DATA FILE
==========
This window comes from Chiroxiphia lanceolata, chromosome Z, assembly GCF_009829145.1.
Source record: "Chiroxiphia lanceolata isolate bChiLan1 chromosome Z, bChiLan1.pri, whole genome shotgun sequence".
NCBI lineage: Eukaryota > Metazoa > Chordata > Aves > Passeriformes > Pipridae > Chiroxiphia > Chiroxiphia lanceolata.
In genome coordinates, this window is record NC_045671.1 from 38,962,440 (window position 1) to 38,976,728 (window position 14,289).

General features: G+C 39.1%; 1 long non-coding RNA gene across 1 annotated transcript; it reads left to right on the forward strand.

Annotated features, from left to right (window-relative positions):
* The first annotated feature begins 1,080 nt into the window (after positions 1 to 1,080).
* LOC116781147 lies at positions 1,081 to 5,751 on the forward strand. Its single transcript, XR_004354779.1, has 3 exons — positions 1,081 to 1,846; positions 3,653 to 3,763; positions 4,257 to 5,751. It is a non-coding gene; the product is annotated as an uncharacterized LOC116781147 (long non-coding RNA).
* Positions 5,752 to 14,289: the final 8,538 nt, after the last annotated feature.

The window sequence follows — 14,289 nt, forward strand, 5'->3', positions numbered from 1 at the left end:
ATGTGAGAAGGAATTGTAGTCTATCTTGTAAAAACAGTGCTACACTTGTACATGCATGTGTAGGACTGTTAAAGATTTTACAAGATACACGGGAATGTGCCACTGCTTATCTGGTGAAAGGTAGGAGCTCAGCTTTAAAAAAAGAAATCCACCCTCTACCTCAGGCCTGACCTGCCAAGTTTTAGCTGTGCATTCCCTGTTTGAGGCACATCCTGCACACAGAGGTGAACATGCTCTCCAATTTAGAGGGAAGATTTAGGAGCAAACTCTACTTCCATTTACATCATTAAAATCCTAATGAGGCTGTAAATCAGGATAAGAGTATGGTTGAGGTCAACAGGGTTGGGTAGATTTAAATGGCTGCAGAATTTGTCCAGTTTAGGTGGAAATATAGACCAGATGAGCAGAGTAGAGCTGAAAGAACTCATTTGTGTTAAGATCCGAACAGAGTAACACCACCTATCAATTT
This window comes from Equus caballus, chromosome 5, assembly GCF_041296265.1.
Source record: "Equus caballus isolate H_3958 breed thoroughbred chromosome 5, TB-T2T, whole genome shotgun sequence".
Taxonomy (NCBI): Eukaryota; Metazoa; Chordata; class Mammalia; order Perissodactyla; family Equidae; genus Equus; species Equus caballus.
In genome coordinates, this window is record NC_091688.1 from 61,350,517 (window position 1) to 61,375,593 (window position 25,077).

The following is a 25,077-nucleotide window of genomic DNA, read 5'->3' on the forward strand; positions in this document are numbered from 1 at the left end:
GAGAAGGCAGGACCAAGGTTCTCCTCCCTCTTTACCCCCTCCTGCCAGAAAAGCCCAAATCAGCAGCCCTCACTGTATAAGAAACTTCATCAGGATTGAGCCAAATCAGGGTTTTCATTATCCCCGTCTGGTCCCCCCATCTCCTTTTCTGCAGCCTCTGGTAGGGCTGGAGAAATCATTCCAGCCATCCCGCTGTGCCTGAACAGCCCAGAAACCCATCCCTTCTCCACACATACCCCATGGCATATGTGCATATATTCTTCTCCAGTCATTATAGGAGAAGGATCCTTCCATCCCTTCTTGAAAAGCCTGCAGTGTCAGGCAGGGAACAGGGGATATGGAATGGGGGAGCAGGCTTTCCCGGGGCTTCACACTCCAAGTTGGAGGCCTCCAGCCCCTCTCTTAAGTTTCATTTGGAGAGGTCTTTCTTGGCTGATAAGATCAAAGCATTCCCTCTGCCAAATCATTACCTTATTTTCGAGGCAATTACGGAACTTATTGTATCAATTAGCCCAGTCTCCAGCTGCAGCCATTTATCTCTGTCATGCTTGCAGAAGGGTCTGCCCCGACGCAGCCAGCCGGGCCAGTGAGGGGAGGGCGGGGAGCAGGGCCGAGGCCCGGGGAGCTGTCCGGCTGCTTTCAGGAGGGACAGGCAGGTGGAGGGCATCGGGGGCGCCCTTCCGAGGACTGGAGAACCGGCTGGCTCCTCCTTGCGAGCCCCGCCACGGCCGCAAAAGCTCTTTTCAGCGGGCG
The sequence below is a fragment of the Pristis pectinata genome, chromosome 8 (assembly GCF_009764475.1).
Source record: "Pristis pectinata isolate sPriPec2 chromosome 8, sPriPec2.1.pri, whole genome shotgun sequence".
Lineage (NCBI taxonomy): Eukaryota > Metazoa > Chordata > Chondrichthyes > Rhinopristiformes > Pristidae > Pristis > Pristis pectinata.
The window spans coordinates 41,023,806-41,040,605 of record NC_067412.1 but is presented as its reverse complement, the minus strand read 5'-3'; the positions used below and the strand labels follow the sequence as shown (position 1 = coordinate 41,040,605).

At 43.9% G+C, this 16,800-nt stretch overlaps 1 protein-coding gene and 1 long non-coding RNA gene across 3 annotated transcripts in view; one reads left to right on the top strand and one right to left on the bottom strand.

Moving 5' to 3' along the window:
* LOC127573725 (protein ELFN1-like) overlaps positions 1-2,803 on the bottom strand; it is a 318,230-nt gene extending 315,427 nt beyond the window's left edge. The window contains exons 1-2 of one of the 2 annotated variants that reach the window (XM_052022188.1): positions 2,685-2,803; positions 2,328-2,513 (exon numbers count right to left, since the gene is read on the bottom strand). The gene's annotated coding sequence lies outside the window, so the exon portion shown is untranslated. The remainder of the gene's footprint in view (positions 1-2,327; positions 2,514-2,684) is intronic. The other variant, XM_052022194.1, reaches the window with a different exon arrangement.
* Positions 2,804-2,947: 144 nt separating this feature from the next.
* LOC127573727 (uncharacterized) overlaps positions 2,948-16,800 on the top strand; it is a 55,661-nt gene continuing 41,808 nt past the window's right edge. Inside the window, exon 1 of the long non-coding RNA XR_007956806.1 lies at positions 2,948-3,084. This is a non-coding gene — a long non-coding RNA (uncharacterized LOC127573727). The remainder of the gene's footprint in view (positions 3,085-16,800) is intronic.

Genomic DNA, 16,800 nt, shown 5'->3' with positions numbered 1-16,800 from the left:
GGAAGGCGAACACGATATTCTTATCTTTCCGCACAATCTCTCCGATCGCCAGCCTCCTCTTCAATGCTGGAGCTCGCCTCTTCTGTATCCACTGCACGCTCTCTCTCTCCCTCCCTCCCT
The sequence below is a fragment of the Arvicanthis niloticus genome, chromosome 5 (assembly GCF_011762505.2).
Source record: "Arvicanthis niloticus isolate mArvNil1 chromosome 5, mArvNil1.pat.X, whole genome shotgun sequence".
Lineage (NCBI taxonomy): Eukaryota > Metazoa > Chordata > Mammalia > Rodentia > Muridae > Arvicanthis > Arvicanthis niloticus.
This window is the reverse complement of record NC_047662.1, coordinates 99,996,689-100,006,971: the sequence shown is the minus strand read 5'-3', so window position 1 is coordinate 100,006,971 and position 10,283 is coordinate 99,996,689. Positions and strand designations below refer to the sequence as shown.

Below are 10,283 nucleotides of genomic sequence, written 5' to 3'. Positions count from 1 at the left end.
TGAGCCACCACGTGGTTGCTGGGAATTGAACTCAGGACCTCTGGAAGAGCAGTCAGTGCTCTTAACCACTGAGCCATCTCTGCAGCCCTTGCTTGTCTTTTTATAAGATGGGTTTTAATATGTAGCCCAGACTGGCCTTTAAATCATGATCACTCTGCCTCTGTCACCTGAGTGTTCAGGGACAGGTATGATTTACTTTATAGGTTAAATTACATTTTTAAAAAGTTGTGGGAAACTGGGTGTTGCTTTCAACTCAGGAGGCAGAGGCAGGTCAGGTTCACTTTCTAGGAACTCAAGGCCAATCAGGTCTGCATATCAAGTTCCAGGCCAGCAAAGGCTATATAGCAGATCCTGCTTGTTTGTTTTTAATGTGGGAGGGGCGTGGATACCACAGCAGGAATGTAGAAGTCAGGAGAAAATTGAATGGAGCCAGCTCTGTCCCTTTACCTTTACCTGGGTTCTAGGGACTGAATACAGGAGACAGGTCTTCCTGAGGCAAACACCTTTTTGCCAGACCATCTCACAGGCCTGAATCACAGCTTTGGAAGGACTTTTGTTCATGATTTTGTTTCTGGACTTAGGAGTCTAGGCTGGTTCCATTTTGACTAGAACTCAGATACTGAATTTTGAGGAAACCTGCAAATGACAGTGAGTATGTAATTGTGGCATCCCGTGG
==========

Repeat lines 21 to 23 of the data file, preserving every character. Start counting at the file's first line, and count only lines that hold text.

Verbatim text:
The window spans coordinates 41,023,806-41,040,605 of record NC_067412.1 but is presented as its reverse complement, the minus strand read 5'-3'; the positions used below and the strand labels follow the sequence as shown (position 1 = coordinate 41,040,605).

At 43.9% G+C, this 16,800-nt stretch overlaps 1 protein-coding gene and 1 long non-coding RNA gene across 3 annotated transcripts in view; one reads left to right on the top strand and one right to left on the bottom strand.

Moving 5' to 3' along the window: